If there’s one thing that’s true about Pandemonium, it’s that the aviaries are full of surprises.
This was true back in August when were all thrilled to see that Olivia and Ferguson, our East African Crowned cranes, had nested directly in front of one of our webcams. This meant that there would be a live video stream around the clock as the birds watched over their eggs, allowing viewers to watch the endangered species as they cared for them, and maybe even be lucky enough to be online when the eggs hatched.
As weeks went by, one of the eggs was abandoned and three rolled away from the nesting area. This left two possibilities of baby cranes, and we waited anxiously for the hatching date. When the day came, it passed without event.
We waited longer, hoping that our calculations for the hatch date were a day or two off. But when Olivia and Ferguson abandoned the nest altogether, we were forced to go into the aviary and retrieve the eggs. There were no embryos.
This was very disappointing, and the failure put us into position to examine the factors surrounding the birds and determine why they could not produce fertile eggs. It became clear that the aviary simply is not large or private enough. We’ve now set a goal to work towards building them a new aviary in a better setting, one where they have more space and less exposure to human traffic.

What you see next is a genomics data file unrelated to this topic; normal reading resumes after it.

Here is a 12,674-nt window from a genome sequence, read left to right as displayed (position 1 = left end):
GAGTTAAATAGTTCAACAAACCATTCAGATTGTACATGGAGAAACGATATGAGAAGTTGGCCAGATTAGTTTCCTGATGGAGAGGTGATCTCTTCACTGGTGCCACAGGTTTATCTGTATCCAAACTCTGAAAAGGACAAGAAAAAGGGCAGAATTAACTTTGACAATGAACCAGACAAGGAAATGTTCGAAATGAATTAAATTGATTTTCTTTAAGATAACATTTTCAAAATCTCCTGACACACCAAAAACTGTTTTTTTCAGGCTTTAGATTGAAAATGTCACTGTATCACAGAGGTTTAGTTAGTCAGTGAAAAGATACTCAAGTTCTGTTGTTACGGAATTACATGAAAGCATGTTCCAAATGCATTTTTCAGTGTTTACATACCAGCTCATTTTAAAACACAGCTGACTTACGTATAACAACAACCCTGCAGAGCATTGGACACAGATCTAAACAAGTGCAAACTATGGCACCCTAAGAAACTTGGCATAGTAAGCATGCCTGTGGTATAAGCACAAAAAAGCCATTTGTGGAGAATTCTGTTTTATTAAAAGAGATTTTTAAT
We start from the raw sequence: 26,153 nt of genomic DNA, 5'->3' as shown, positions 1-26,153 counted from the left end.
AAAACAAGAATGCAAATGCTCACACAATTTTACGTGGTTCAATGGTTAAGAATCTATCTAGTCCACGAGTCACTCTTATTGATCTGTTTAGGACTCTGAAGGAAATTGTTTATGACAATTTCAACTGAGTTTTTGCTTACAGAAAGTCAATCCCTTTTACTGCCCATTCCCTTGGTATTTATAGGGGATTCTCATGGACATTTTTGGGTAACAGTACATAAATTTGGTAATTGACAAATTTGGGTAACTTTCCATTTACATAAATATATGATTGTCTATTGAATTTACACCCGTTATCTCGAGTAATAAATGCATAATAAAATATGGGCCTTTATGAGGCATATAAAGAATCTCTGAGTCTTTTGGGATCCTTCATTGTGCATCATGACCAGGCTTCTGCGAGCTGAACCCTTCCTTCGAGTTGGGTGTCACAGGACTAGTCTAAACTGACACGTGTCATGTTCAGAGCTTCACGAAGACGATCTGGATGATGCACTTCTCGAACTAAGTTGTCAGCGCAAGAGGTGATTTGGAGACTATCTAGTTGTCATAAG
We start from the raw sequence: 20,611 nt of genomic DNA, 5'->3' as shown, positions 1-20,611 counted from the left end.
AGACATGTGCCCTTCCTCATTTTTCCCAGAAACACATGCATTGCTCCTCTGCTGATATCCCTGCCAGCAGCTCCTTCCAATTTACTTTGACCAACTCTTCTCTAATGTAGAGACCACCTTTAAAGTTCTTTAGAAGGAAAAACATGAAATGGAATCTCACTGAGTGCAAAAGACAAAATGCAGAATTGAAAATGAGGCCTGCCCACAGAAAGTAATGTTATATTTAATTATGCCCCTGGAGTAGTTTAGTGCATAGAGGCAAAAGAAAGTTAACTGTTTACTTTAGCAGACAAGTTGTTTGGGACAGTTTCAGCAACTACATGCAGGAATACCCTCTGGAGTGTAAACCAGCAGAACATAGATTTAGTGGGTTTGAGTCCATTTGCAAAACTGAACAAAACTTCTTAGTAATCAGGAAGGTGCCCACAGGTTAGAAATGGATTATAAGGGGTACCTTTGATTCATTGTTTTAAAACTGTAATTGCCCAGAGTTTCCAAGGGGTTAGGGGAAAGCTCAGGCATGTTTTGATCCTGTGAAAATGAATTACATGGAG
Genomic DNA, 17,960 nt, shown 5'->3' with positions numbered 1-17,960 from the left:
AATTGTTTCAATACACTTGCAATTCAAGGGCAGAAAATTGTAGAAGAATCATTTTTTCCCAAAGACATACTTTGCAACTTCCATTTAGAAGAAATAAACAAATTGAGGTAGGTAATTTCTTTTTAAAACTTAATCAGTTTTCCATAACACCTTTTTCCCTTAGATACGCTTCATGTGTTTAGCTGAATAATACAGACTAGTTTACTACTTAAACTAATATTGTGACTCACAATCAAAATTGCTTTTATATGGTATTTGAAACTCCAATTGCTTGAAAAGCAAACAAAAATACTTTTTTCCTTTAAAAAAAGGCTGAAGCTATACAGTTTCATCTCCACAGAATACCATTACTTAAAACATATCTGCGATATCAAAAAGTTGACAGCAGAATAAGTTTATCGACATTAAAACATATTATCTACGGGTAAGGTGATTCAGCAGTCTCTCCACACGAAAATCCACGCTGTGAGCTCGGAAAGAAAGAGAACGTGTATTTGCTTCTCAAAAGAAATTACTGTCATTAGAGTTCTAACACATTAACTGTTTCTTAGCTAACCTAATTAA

This set into motion a new planning process to raise money for the cranes, and kept us occupied for several weeks. We were so engrossed in fundraising, and our care for the baby Green Nape pheasant pigeon, that it seemed as if the crane eggs were a possibility long forgotten.
It was only fitting, then, that two new eggs would appear last week.
Once again, our webcams show Olivia and Ferguson nesting. We were surprised and delighted at the new discovery since we’d given up hope for East African Crowned crane eggs this season.
We have not forgotten the first batch that exposed the problems with Olivia and Ferguson’s aviary, and we remain determined to build them a larger one. But the new eggs assure us that our cranes are ready to be parents - we need only provide them with the proper home.
With these two new eggs, Olivia and Ferguson have reminded us of a very important lesson; at Pandemonium, there is always hope for the future of birds. And even if no babies come from these eggs, they have demonstrated the resilience in nature that we strive to match. We want to beat the odds, and it seems that Olivia and Ferguson do too.
You can watch Olivia and Ferguson during the daytime on our webcam. Visit our Behind the Scenes Webcams page for more information and to sign up for an account.
By Brittany Webb, Pandemonium Aviaries Intern